04/11/16 : Bryn Huntpalmer

Are Hospitals Ready to Handle Energy Costs?

While technological advancements in hospitals and medical clinics have resulted in better patient care, they have also resulted in higher energy output and costs. By their very nature, medical facilities tend to consume much more energy than other public buildings: they are occupied by hundreds or even thousands of occupants and employees each day, are in use 24 hours a day, and house energy-intensive activities. According to the U.S. Energy Information Administration (EIA), hospitals encompass a mere 2 percent of commercial floor space but use around 4.2 percent of commercial energy. In other words, there is room for significant improvement.

To examine where that energy was going, the U.S. Department of Energy (DOE) studied two hospitals in the Northeast and found that lighting consistently made up one of the highest categories of usage for these facilities. At first blush, it may seem that this situation could be easily remedied by lighting and signage retrofits – an area where technological advances have made energy-efficient options increasingly available. However, in hospitals, this may not be enough to significantly reduce consumption.  

Lighting Control

Back in 2012, EIA produced a report of hospital energy use, finding that most facilities studied had already invested in energy-efficient technologies like compact fluorescent lamps (CFLs) or LED lighting.

Going a step further, it seems that a major opportunity for medical facility energy efficiency may lie in delamping (removing unnecessary light fixtures) or dimming areas that are over-illuminated. Many hospital rooms are more heavily lit than necessary. Possible improvements include leaving storage closets dark until they are needed and installing eye-level task lighting in examination rooms that can be switched on when necessary. Along those lines, DOE also recommends installing dimmers that will allow attendants to darken patient rooms in the evening. While all simple fixes, these facility strategies could have significant impacts if implemented.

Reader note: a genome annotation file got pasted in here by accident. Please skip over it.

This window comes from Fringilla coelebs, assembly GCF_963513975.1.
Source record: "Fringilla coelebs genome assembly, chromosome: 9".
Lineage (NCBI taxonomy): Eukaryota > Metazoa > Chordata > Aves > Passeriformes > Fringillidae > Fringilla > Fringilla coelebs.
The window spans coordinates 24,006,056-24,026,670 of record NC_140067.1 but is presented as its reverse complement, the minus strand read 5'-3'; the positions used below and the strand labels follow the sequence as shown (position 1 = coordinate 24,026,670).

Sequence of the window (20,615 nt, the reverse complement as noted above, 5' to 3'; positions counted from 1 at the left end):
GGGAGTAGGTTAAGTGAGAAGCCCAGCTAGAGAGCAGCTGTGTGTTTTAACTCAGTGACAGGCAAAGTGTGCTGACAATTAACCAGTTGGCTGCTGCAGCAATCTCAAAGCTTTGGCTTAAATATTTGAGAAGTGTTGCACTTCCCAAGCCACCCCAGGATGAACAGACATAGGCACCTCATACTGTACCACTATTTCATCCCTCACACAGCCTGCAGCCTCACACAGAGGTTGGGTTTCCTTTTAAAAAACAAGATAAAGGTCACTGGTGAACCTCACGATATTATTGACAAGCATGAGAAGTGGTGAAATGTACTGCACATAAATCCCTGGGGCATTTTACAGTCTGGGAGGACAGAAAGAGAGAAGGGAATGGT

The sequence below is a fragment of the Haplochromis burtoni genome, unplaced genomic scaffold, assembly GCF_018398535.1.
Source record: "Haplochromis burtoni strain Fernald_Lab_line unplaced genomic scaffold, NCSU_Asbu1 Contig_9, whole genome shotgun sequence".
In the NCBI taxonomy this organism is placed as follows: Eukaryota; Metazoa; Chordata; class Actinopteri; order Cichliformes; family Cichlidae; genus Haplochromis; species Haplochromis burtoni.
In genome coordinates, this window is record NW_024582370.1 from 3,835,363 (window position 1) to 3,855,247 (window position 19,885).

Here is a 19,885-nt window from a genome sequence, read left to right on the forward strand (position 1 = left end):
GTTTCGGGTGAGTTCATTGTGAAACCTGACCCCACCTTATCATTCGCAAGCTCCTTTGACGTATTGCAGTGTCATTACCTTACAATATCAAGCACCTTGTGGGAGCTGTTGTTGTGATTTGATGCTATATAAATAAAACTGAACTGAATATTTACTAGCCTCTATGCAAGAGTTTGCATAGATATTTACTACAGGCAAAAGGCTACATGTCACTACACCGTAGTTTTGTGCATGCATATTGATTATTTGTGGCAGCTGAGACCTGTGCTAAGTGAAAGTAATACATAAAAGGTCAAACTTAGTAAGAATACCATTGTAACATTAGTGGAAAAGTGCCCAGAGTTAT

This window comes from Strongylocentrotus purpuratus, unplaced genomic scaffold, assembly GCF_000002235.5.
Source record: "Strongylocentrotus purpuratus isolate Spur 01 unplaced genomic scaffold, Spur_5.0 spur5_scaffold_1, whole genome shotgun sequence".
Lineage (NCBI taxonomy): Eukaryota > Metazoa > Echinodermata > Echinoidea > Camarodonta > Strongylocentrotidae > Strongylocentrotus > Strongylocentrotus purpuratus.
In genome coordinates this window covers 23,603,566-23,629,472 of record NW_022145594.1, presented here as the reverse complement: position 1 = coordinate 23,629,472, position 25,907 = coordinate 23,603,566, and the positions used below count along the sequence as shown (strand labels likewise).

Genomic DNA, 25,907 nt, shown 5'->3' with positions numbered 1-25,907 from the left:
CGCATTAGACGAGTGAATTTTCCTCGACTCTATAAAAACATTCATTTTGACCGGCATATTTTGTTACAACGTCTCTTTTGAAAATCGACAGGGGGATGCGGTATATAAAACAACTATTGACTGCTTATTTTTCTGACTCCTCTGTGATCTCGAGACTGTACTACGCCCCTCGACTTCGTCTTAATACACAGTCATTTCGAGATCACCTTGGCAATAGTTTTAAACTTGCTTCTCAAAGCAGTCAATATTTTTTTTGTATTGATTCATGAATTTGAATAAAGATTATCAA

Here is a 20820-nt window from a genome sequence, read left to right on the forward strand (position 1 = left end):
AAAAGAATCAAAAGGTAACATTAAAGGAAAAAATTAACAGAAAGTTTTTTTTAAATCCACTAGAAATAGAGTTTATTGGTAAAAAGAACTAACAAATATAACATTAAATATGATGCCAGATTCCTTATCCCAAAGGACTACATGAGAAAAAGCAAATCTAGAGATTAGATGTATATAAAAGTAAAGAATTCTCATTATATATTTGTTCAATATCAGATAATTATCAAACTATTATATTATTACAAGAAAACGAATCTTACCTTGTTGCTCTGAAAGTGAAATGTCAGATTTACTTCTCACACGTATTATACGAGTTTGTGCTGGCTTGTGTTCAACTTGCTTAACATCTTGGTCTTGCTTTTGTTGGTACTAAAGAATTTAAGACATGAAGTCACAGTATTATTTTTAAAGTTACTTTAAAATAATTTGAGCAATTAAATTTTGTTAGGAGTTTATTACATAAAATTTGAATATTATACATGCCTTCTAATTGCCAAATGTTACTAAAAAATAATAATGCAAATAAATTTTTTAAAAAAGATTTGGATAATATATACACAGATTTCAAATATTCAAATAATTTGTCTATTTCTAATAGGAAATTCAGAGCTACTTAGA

Using Less, Doing More

Concern for the environment is not the only reason to save energy – it’s also good for business. Hospitals have the opportunity to increase their energy productivity, or the relationship between economic output and energy consumed. In other words, hospitals have the opportunity to get more economic output using less energy.

Delamping and effective lighting controls help hospitals manage energy use—which ultimately translates to greater energy productivity. For instance, one case study from Independence LED revealed that Jefferson University Hospitals in Philadelphia was able to increase its energy productivity by a wide margin and save 38,544 kWh and $3,084 per year by implementing retrofits and reducing the number of fixtures in Jefferson University Hospitals from 100 to 50.  With a total installation cost of $1,121, this project led to a net usage decrease of over 34 kWh for every dollar spent.

Opportunities in Solid State Lighting

A truly effective energy program shouldn’t just cover today’s upgrades but should look prepare a future lighting strategy as well. It won’t be long before solid state lighting (SSLs) have replaced fluorescents altogether as the premier lighting option for hospitals.

SSLs demonstrate huge potential in the medical field—it’s possible these highly-efficient lighting options may be able to integrate with circadian rhythms, for instance. DOE estimates that by 2030, there will be enough SSLs in use to decrease U.S. energy rates by 25 percent. They have already been put to use on a trial basis in the University of New Mexico Health Center.

With the uncertainty of energy costs in the coming decades, hospitals that are ahead of the curve on energy efficiency will have the opportunity to lower operating costs while reducing their carbon footprint. And with lower operating costs, hospitals will be able to do more of what they do best – serve patients. 

 

Bryn Huntpalmer is a mother of two young children living in Austin, Texas where she currently works as an Editor for Modernize. In addition to regularly contributing to Home Remodeling and Design websites around the web, her writing can be found on Lifehacker and About.com.